Russian Escalation of Georgian Crisis Continues
The Russo-Georgian conflict has continued this week, despite the ceasefire agreement, and is having ripple effects throughout NATO and the Commonwealth of Independent States. Frederick W. Kagan, a Resident Scholar at the American Enterprise Institute, posts regular updates about the conflict and maps of the fighting on the ISW website. Russia has systematically destroyed the Georgian military from the air and on the ground. Russian officials claim that Georgia is violating the armistice agreement by reconstituting the remnants of its army near Tblisi, the capital of Georgia, insisting that they are a threat to Russian troops. In addition, Russia has established a number of "peacekeeping" positions in Georgia in order to ensure that they retain control over security. Russia has also announced increased air training exercises of strategic and general purpose aircraft near North America.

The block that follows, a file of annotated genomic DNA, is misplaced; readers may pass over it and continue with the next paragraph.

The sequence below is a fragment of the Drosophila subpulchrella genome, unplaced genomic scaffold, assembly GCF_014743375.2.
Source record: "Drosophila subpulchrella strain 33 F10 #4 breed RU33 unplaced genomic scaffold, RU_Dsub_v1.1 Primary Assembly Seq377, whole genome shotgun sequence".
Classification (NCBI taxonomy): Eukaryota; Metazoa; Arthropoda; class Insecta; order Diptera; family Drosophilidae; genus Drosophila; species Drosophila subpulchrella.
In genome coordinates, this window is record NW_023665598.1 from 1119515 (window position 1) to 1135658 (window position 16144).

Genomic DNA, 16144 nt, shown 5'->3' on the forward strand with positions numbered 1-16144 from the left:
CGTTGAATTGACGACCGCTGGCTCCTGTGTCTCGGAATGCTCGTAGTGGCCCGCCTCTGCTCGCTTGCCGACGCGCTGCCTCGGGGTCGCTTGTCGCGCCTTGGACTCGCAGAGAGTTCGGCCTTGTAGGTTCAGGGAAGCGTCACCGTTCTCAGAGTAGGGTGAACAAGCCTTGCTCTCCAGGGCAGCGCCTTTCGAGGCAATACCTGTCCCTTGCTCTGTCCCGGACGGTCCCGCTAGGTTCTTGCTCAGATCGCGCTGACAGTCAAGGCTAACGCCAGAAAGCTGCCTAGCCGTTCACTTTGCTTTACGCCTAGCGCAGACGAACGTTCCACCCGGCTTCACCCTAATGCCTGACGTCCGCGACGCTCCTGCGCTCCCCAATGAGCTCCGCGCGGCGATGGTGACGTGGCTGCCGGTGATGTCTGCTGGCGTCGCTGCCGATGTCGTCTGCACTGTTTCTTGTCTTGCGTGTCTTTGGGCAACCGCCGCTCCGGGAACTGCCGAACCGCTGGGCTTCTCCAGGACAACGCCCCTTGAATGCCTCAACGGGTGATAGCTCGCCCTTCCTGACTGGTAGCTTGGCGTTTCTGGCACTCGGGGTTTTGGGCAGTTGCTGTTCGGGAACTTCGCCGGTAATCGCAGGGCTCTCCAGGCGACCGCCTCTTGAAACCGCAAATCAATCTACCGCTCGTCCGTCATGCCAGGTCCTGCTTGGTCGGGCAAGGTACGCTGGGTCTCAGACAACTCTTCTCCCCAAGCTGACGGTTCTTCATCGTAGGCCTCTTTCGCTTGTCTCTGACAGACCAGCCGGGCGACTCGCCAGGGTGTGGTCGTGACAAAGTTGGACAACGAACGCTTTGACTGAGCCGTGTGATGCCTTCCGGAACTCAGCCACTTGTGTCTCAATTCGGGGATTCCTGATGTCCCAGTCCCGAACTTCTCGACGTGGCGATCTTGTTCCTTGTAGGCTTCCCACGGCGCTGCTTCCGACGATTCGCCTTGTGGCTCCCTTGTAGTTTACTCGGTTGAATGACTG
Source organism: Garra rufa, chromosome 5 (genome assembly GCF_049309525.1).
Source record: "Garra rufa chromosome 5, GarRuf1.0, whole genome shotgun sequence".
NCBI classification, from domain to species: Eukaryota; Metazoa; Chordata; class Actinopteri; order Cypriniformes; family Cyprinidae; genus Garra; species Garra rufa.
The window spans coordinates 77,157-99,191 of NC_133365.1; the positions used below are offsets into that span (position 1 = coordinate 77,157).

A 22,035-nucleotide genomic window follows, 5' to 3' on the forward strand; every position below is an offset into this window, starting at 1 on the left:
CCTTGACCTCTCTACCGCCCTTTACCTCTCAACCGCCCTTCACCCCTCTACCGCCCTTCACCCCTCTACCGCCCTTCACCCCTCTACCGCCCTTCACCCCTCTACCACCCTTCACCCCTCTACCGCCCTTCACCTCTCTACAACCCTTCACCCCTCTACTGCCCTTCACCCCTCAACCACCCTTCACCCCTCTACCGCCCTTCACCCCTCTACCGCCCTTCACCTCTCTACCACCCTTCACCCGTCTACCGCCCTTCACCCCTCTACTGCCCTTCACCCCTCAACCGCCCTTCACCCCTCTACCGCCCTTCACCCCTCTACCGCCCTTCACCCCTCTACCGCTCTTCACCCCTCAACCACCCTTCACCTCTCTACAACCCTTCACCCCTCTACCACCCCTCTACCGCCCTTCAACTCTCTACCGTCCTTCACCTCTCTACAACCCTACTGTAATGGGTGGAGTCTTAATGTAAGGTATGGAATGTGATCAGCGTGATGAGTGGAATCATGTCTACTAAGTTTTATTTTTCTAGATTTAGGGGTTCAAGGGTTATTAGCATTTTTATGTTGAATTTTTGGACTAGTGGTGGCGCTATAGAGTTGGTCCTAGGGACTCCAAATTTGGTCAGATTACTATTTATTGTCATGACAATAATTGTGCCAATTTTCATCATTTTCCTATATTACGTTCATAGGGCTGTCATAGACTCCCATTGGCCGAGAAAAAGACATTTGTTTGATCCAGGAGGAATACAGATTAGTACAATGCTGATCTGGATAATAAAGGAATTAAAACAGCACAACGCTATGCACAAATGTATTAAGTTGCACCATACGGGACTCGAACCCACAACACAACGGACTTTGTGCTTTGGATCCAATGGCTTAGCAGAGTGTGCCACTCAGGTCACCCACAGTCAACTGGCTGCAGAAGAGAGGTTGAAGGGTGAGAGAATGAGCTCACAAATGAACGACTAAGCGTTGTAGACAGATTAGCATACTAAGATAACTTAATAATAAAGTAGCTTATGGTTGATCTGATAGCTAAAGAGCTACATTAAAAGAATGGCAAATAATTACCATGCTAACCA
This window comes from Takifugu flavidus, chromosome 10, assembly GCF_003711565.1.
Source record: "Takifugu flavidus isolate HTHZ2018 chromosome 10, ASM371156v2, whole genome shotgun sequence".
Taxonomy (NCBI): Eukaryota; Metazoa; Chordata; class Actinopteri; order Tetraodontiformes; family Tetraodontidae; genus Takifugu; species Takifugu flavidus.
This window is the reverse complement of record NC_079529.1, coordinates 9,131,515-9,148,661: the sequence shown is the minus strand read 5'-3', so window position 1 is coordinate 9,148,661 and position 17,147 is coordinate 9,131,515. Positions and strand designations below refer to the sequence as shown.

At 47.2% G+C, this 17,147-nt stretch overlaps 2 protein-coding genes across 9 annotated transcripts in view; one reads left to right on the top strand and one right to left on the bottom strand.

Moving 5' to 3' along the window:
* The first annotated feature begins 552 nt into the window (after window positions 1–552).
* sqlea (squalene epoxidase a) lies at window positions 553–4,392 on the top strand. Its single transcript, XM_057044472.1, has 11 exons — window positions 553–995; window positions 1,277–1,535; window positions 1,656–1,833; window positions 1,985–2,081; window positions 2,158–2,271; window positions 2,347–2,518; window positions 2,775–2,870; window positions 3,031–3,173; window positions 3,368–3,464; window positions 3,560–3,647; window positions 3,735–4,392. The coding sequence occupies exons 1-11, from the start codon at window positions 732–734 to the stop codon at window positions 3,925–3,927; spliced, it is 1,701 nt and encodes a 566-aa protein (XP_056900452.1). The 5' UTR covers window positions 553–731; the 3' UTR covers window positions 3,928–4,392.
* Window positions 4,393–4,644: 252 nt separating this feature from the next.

The Russian aim appears to be permanently neutralizing the Georgian military, annexing Abkhazia and South Ossetia, and retaining the ability to intervene unilaterally in Georgia to any extent Moscow desires—including deposing the Georgian government. Nothing the U.S. or NATO has done or has threatened to do appears to have weakened Russian determination in this regard. Russia has matched every NATO/US move with a counter-move or a counter-threat of its own. We are de facto in an escalation game with the Russians, and they appear to be winning. Worse still, Moscow does not appear to believe that the West has the will to escalate enough to win in the end. Russia still hopes that it can split Europe from the U.S., and believes that it can do so. It does not believe that even the annexation of Abkhazia and South Ossetia will lead to meaningful long-term pain because Moscow believes that Russia has become an indispensible nation that the West cannot survive without. According to this view, we will have to come to terms, ultimately, with whatever the Russians decide they want. At this point, there are no indications in the Russian government’s statements or behavior that suggest the current Western approach is adequate to prevent further escalation of this crisis.